It became apparent to anybody watching that, whereas the airbed was designed to accommodate two adult human beings of average width and length, the pop-up tent had been devised with far, far smaller beings in mind. Hobbits perhaps or Borrowers.

       I'm fairly certain several people were watching from behind their canvas flaps. Very likely many of them were having what the sort of people who actually enjoy camping - mainly Liberal Democrats I imagine and people who wear socks with Birkenstocks - would probably call, 'a good chuckle' at Shedley's trials.
        At last and following a series of terrible rubberised grinding noises and ugly squelching sounds, Shedley announced he was done. The airbed was inside the tent and he proposed we dispense with niceties of supper and wine and have an early night the better to make an early start.

        As one of the two persons for whom both tent and airbed were intended I lowered the car window a cautious inch or two. What I saw was not so much the airbed inside the tent as the airbed wedged into the tent's opening with a good two feet or so of the sleeping area still on the outside.

        And by now the airbed, the tent and Shedley were all wetter than the wettest thing imaginable.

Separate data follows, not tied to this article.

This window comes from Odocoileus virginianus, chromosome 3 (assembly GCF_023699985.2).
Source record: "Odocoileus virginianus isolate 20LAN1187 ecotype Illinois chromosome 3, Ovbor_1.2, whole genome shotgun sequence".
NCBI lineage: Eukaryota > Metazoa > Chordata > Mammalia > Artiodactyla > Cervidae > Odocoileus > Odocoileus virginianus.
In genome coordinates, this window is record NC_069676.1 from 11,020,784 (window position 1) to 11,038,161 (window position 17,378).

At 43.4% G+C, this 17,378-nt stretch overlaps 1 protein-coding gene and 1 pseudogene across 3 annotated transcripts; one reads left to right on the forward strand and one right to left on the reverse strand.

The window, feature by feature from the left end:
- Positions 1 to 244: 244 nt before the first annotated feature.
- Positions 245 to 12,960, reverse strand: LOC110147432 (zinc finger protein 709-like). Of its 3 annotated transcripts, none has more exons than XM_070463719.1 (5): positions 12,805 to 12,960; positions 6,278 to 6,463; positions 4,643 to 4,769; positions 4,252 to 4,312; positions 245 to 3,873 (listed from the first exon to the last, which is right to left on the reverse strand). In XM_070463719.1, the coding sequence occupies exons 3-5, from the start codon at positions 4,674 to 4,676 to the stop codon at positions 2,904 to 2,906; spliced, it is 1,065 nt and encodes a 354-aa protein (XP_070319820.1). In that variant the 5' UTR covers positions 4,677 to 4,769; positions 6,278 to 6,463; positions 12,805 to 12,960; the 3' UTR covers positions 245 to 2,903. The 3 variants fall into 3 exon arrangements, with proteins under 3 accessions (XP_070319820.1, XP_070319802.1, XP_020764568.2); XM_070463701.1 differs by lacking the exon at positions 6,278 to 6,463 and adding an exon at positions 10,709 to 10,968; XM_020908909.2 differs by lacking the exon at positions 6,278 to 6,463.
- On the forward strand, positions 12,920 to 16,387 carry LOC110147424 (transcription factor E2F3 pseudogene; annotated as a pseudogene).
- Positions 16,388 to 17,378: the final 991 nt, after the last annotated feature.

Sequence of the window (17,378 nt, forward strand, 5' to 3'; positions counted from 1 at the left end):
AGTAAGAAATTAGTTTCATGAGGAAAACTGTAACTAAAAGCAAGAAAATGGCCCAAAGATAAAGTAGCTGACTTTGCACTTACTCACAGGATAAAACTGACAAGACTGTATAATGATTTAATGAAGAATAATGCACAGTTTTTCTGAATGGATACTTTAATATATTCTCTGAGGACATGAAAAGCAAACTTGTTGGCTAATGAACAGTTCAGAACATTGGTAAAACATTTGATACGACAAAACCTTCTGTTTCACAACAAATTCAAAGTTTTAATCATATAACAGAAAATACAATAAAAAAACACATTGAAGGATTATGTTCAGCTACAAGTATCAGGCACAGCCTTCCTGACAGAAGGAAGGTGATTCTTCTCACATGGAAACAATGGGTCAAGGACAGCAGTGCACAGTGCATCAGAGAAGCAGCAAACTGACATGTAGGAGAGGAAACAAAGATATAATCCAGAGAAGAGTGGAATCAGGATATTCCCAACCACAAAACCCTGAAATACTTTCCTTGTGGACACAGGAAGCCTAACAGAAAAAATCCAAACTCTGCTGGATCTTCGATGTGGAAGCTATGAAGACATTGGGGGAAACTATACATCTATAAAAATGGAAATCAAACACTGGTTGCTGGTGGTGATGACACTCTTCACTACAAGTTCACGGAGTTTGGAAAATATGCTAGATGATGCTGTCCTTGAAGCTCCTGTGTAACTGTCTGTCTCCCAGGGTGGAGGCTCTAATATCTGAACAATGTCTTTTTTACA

I pointed these things out to Shedley and I explained further that: having had time to consider my options and my long term health, I would not be introducing my dry person into the freakish-looking and totally sodden sleeping cavity which had been fashioned for me;  I would be more persuaded to spend the night in a paddling pool filled with water and slimy things than this caricature of a sleeping compartment; I hoped we never had to face a nuclear winter or meteor strike because I doubted we had the necessary survival skills to withstand such a catastrophe and our line would therefore dwindle and die out.

        I confirmed I would be sleeping in the car with the dogs and also the free standing fan heater which I had with great foresight brought to Northumberland and which I had, on arrival, plugged into the campsite power supply and which was keeping the inside of the car very toasty, thank you.
        There being no room for Shedley in the now tropical interior of the car, he spent the night in the tent with half of his legs and all of his feet outside the tent.